Located about 27 miles North of Seoul, a 2 1/2 mile wide (4 kilometers) buffer-zone and demarcation line stretches 155 miles (250 kilometers) across the neck of the Korean peninsula from East to West - dividing North and South. Established in 1953, with the signing of the Armistice Treaty that ended the Korean War, it is a No-man's land, inhabited only by an extraordinary range of fauna and flora that has reclaimed the abandoned dwellings and countryside. It is ironical that this territory, enforcing as it does the painful schism of Korea after the fratricidal Korean War, has coincidentally aided a renewal of nature by providing sanctuary to tigers, white-naped cranes, swans, and rare plants, some of which were thought extinct. Certainly, none of these would survive easily in the modern industrial environs of either the North or the South, yet in this land, originally a rice farming area, the eco-system has restored itself, even rebuilding the forests - all owing to the absence and non-interference of humankind.
However, to the people of Korea, both of the North and South, the DMZ represent the cruel severance of their country, the loss of homeland, irrecoverable memories, the separation of parents from their children, of husband and wives, and - above all - fear. Fear that one-day the invading troops and tanks of either side might storm through the zone, bringing destruction, death, and terror - perhaps even a nuclear holocaust.
Yet, and in spite of the paranoia spun out of Cold War rhetoric, and the very real threat of invasion, Koreans on both sides of the DMZ long for the reunification of their country and the abolition and reclamation of the DMZ territory. They invest their imagination, hope, and longing for the reconstitution of the entirety of their nation in this stretch of wilderness where no one has set foot for the last 50 years.
Indeed, this liminal Zone between the two Koreas, each a society in contradiction of the other, can only be accessed via the imagination, and by the projection of desire. We might conjecture, perhaps, that soldiers have furtively scurried across the terrain under cover of darkness, or that they have dug a labyrinth of tunnels to facilitate a surprise invasion. More likely, the tigers, cranes, owls, and other wild creatures, by day and night, pause once in a while to peer cautiously at the soldiers watching each other in ceaseless surveillance across the wide divide. Perhaps these creatures wonder at the absurdity of it, this disconnection of humanity, or listen, with nervous trepidation, for an advancing tank bringing destruction to their refuge. Perhaps the soldiers wonder what their counterparts on the other side are thinking as they view each other through high-powered field glasses. Brought to such close proximity by the magnification that they can distinguish beads of facial sweat in the humid Korean summer, or the frost chapped fingers clamped around binoculars when the severe winter cold blows from Siberia across the peninsula. Perhaps they wonder if that person on the other side is the same as them. Perhaps they wonder, in moments of reverie or ennui, that they are there, secretly (as in a Rousseau painting) in the midst of the Zone, amongst the tigers, the cranes, and the rare flowers - that they are a part of the wilderness of this forbidden territory.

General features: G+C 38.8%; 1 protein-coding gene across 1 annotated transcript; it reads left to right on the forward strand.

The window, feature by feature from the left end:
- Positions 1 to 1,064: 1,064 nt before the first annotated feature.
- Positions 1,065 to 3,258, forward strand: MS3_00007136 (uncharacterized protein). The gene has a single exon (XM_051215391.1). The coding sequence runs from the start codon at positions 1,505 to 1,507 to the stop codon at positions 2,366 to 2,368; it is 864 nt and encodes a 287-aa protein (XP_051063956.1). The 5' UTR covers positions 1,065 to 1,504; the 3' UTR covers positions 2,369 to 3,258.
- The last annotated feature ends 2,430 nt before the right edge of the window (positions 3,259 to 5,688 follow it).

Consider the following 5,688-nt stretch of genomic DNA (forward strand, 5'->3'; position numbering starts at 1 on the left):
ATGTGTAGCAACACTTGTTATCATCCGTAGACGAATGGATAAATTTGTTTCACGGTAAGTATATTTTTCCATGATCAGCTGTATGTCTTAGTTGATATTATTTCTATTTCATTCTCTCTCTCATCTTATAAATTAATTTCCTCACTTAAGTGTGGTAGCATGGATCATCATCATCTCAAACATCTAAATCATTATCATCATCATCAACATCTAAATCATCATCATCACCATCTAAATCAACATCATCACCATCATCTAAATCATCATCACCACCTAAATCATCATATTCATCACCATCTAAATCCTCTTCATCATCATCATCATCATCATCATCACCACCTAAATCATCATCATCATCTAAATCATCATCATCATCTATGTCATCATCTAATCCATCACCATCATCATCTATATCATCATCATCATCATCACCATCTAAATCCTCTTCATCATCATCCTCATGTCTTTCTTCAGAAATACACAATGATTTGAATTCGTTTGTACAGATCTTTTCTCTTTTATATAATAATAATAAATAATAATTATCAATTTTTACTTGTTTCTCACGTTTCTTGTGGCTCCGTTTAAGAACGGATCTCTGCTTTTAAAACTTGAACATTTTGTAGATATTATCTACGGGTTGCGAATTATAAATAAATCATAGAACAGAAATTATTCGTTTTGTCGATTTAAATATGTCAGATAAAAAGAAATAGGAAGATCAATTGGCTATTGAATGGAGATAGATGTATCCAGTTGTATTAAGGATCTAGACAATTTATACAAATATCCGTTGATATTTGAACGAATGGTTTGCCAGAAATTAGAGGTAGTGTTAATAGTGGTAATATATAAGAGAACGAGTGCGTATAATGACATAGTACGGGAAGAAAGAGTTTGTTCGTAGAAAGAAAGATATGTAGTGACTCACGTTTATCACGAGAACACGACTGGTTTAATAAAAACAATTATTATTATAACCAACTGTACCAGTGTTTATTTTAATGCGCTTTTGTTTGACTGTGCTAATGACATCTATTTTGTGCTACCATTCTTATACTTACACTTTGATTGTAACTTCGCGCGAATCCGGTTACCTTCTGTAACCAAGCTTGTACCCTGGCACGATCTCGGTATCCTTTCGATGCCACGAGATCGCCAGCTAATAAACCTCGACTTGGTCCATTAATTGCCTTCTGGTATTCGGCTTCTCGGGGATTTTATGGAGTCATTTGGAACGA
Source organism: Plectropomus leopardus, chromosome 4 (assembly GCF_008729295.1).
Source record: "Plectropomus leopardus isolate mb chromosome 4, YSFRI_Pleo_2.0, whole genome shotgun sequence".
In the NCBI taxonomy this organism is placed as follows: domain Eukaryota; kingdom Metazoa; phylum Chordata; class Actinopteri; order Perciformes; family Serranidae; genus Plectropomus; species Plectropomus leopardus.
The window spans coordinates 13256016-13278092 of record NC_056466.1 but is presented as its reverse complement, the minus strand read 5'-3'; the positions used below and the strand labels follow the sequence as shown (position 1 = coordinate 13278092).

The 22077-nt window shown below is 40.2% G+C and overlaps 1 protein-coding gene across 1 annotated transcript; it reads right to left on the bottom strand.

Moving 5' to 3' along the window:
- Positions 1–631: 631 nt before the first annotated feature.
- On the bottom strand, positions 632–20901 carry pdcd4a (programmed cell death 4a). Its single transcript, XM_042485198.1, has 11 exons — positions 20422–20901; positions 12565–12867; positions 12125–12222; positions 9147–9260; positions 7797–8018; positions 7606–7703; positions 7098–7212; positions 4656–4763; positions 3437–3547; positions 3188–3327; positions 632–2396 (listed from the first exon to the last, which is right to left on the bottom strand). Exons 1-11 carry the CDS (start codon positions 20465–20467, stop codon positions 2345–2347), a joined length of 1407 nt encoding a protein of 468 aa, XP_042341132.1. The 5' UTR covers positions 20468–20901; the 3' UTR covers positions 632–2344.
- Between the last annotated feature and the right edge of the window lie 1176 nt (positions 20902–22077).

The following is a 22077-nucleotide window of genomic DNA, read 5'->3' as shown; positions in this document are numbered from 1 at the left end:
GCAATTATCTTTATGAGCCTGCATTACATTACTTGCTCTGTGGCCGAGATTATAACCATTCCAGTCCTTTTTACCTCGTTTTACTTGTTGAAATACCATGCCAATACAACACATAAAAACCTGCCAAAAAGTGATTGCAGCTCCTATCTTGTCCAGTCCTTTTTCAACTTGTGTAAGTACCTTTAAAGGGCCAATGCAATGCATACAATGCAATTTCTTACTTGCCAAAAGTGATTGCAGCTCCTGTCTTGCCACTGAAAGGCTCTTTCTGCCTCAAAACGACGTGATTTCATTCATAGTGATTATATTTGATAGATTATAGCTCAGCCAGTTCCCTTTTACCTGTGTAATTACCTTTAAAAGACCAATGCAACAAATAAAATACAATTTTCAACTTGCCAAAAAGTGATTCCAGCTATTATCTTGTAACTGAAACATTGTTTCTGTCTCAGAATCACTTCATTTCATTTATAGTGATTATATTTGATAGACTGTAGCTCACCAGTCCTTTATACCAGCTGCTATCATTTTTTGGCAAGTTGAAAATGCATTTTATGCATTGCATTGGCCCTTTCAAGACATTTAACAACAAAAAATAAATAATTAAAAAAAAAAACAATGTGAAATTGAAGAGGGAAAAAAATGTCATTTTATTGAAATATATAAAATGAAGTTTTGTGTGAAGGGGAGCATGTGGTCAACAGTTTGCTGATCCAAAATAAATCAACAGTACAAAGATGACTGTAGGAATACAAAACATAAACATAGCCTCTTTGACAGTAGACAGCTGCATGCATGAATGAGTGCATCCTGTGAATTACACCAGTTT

It is incredible that in an era of global access, cultural exchange, and the Internet, a situation like this exists at all. It is especially tragic that a country, which had existed as a unified country for 1,200 years, should continue to suffer such a physical and ideological separation. Of course, the history that has led to this calamity is well known. Korea was divided at the end of World War II when, Japan, who had forcibly occupied Korea since 1910, surrendered to the Allied Forces. An unjust and artificial division was imposed on the country with the Soviets supporting the North, and the US occupying south of the 38th Parallel. The signing of the 1953 Armistice Treaty drew a 250-kilometer barrier across the country from Kyodang, Kanghwado Island, to Myongho-ri, northern Kosong. It is traversed at one point by a bridge, poignantly (and officially) named "The Bridge of No Return".
DMZ_2005 is an invitation to international artists to renew a focus on the philosophical, political, social, and cultural ramifications of the Korean DMZ, by addressing global and local issues of specific concern to them. Their works explore concepts about territory, zoning of memory, division of national identities, the politics of information, control and access to information, territory, and memory. Although the exhibition primarily references the Korean schism, artists have been encouraged to relate this to their personal and national experiences, for example - Northern Ireland, the Berlin Wall, etc. DMZ_2005 is both a conceptual and political exhibition that embraces many contradictions - as it deals with both imaginative and physical zones.
Like their Western counterparts, Korean artists today have a diverse language that is not easily labeled. However, they share in common a need to explore the political and psychological relationships of society and to examine their roles and responsibility in changing its course. Moreover, they are intensely aware that they are part of an international community of artists and that their cultural practice has the potential to reach minds not only in Korea but also internationally. The conceptual and aesthetic actions and collaborations of these artists can provide alternatives to the problems of cultural and national separation that exists worldwide and encourage communication and exchange across the divide thus contributing to a cultural impetus that will bring an end to DMZ's wherever they exist.
Yu Yeon Kim
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